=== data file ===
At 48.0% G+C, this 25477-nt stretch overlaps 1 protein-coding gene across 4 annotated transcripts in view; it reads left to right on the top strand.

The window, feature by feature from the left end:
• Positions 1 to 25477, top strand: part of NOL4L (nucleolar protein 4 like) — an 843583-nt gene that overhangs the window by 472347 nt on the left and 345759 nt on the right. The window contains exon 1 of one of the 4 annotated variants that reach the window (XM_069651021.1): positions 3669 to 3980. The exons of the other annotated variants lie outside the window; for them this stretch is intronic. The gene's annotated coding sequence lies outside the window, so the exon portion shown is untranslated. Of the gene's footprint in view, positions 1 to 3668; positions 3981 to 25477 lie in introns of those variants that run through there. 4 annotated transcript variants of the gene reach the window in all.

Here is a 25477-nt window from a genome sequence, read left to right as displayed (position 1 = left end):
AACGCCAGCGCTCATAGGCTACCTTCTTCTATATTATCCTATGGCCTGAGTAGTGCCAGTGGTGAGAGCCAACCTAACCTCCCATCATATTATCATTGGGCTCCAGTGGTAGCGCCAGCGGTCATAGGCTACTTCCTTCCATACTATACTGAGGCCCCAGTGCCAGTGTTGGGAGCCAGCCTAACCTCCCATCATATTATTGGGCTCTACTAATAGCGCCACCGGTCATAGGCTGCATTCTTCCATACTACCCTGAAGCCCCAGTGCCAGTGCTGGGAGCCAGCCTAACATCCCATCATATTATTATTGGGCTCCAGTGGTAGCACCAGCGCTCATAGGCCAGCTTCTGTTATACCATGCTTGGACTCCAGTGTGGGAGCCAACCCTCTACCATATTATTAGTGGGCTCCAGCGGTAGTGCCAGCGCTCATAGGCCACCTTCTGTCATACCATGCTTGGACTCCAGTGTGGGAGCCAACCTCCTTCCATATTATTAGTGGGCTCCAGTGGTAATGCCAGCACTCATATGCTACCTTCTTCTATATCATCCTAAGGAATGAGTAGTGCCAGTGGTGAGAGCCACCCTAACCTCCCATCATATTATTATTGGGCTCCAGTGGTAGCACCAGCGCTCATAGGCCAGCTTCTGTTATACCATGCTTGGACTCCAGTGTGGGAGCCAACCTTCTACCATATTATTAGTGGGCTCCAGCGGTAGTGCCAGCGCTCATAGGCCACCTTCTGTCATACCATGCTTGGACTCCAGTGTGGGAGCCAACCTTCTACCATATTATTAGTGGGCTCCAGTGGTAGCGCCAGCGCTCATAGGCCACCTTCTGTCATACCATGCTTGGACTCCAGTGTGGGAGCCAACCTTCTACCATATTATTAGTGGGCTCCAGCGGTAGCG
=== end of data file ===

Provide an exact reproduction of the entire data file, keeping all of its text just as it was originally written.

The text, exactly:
At 48.0% G+C, this 25477-nt stretch overlaps 1 protein-coding gene across 4 annotated transcripts in view; it reads left to right on the top strand.

The window, feature by feature from the left end:
• Positions 1 to 25477, top strand: part of NOL4L (nucleolar protein 4 like) — an 843583-nt gene that overhangs the window by 472347 nt on the left and 345759 nt on the right. The window contains exon 1 of one of the 4 annotated variants that reach the window (XM_069651021.1): positions 3669 to 3980. The exons of the other annotated variants lie outside the window; for them this stretch is intronic. The gene's annotated coding sequence lies outside the window, so the exon portion shown is untranslated. Of the gene's footprint in view, positions 1 to 3668; positions 3981 to 25477 lie in introns of those variants that run through there. 4 annotated transcript variants of the gene reach the window in all.

Here is a 25477-nt window from a genome sequence, read left to right as displayed (position 1 = left end):
AACGCCAGCGCTCATAGGCTACCTTCTTCTATATTATCCTATGGCCTGAGTAGTGCCAGTGGTGAGAGCCAACCTAACCTCCCATCATATTATCATTGGGCTCCAGTGGTAGCGCCAGCGGTCATAGGCTACTTCCTTCCATACTATACTGAGGCCCCAGTGCCAGTGTTGGGAGCCAGCCTAACCTCCCATCATATTATTGGGCTCTACTAATAGCGCCACCGGTCATAGGCTGCATTCTTCCATACTACCCTGAAGCCCCAGTGCCAGTGCTGGGAGCCAGCCTAACATCCCATCATATTATTATTGGGCTCCAGTGGTAGCACCAGCGCTCATAGGCCAGCTTCTGTTATACCATGCTTGGACTCCAGTGTGGGAGCCAACCCTCTACCATATTATTAGTGGGCTCCAGCGGTAGTGCCAGCGCTCATAGGCCACCTTCTGTCATACCATGCTTGGACTCCAGTGTGGGAGCCAACCTCCTTCCATATTATTAGTGGGCTCCAGTGGTAATGCCAGCACTCATATGCTACCTTCTTCTATATCATCCTAAGGAATGAGTAGTGCCAGTGGTGAGAGCCACCCTAACCTCCCATCATATTATTATTGGGCTCCAGTGGTAGCACCAGCGCTCATAGGCCAGCTTCTGTTATACCATGCTTGGACTCCAGTGTGGGAGCCAACCTTCTACCATATTATTAGTGGGCTCCAGCGGTAGTGCCAGCGCTCATAGGCCACCTTCTGTCATACCATGCTTGGACTCCAGTGTGGGAGCCAACCTTCTACCATATTATTAGTGGGCTCCAGTGGTAGCGCCAGCGCTCATAGGCCACCTTCTGTCATACCATGCTTGGACTCCAGTGTGGGAGCCAACCTTCTACCATATTATTAGTGGGCTCCAGCGGTAGCG